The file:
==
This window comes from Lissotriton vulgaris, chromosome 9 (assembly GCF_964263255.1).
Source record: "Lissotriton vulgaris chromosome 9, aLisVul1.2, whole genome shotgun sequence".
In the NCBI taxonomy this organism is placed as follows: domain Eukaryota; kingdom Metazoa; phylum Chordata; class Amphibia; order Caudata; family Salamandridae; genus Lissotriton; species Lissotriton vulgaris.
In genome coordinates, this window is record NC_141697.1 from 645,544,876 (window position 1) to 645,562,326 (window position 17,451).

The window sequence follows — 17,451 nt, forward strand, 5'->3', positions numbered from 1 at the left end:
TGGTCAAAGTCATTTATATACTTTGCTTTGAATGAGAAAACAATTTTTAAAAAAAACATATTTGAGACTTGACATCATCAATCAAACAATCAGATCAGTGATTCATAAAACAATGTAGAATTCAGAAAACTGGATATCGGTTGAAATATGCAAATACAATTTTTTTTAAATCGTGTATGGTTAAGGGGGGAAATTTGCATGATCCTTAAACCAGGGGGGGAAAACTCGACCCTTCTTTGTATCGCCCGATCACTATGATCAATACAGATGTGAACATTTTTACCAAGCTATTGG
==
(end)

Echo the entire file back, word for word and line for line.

This window comes from Lissotriton vulgaris, chromosome 9 (assembly GCF_964263255.1).
Source record: "Lissotriton vulgaris chromosome 9, aLisVul1.2, whole genome shotgun sequence".
In the NCBI taxonomy this organism is placed as follows: domain Eukaryota; kingdom Metazoa; phylum Chordata; class Amphibia; order Caudata; family Salamandridae; genus Lissotriton; species Lissotriton vulgaris.
In genome coordinates, this window is record NC_141697.1 from 645,544,876 (window position 1) to 645,562,326 (window position 17,451).

The window sequence follows — 17,451 nt, forward strand, 5'->3', positions numbered from 1 at the left end:
TGGTCAAAGTCATTTATATACTTTGCTTTGAATGAGAAAACAATTTTTAAAAAAAACATATTTGAGACTTGACATCATCAATCAAACAATCAGATCAGTGATTCATAAAACAATGTAGAATTCAGAAAACTGGATATCGGTTGAAATATGCAAATACAATTTTTTTTAAATCGTGTATGGTTAAGGGGGGAAATTTGCATGATCCTTAAACCAGGGGGGGAAAACTCGACCCTTCTTTGTATCGCCCGATCACTATGATCAATACAGATGTGAACATTTTTACCAAGCTATTGG